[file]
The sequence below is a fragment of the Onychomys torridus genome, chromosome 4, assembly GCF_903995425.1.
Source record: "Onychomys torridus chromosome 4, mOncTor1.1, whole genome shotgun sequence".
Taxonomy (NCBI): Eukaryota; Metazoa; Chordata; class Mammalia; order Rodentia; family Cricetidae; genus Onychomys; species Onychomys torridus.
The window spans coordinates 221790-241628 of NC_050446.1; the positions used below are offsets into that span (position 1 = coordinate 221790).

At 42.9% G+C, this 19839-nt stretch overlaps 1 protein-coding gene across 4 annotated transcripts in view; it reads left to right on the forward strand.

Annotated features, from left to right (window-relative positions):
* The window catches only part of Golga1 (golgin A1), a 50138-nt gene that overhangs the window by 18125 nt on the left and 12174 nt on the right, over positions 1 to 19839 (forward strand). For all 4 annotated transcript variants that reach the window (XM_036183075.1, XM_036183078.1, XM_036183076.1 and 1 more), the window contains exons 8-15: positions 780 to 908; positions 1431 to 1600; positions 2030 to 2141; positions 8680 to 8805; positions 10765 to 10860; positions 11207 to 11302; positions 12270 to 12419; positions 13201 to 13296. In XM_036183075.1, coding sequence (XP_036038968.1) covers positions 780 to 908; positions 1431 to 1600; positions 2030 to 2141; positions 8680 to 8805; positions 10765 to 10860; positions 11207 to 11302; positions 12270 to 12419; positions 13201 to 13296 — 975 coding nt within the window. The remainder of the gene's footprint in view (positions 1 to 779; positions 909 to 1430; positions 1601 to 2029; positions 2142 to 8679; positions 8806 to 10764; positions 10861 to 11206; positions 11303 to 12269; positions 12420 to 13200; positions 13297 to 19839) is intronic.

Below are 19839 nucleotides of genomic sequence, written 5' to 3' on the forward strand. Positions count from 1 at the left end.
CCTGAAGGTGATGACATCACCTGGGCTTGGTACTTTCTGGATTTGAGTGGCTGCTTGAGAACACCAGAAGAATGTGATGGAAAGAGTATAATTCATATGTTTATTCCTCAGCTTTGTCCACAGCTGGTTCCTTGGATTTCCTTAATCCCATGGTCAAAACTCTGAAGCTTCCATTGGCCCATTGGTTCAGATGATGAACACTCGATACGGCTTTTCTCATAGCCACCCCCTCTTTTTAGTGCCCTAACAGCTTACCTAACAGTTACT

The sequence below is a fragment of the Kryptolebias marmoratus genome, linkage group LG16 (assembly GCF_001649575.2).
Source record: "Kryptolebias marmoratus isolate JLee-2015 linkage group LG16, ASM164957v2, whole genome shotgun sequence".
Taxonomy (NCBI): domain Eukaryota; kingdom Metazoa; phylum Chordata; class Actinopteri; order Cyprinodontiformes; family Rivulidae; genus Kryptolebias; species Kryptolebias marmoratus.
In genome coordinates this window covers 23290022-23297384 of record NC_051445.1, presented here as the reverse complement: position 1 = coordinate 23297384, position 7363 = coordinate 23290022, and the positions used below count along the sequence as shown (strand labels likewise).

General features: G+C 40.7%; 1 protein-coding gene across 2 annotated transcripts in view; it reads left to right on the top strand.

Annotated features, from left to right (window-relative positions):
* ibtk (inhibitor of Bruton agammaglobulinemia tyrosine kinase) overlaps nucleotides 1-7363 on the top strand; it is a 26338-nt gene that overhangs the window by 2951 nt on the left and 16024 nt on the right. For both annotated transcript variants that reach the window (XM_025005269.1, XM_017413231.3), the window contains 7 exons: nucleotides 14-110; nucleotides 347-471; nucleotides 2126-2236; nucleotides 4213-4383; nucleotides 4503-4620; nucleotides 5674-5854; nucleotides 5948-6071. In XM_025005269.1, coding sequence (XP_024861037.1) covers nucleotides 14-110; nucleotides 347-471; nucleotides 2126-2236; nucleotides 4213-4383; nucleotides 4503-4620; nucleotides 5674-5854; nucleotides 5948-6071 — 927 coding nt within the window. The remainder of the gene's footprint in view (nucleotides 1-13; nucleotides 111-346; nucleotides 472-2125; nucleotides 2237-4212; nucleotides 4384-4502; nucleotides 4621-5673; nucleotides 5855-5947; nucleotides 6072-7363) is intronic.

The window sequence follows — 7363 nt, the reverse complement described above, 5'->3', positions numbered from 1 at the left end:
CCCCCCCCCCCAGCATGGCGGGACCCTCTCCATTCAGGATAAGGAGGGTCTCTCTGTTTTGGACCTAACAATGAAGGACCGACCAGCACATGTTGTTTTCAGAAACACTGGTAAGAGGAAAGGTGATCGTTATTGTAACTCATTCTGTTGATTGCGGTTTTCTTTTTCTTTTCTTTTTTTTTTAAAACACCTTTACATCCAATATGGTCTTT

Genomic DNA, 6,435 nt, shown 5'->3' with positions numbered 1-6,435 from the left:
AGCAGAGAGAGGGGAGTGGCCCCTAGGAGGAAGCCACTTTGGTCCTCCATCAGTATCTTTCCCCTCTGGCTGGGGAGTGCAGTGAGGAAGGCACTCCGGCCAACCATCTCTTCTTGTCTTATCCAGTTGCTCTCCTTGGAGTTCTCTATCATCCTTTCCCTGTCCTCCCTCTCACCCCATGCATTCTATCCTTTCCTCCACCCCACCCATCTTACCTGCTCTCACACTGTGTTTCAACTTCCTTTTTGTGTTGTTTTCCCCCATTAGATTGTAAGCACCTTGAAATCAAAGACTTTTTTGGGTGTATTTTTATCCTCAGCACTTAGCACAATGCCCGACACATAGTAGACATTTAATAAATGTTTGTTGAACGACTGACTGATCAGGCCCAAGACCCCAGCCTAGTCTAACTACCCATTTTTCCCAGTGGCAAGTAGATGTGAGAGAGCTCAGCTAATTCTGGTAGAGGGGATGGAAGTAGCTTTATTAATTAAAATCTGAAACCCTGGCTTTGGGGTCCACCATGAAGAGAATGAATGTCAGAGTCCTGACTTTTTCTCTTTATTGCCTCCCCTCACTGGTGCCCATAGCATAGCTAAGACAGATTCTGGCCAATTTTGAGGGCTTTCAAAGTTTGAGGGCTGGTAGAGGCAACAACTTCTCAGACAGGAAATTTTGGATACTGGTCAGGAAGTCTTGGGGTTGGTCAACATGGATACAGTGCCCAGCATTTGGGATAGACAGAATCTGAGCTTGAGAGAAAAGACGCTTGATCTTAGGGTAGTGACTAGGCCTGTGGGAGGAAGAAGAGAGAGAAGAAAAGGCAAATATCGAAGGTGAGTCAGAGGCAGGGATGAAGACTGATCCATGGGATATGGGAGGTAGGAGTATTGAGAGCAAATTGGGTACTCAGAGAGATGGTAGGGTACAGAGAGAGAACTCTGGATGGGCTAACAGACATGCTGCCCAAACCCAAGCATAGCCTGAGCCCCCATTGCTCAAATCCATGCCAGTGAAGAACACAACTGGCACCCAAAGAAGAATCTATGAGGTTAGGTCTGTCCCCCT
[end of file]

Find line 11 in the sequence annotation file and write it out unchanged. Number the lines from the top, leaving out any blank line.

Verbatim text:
Source record: "Kryptolebias marmoratus isolate JLee-2015 linkage group LG16, ASM164957v2, whole genome shotgun sequence".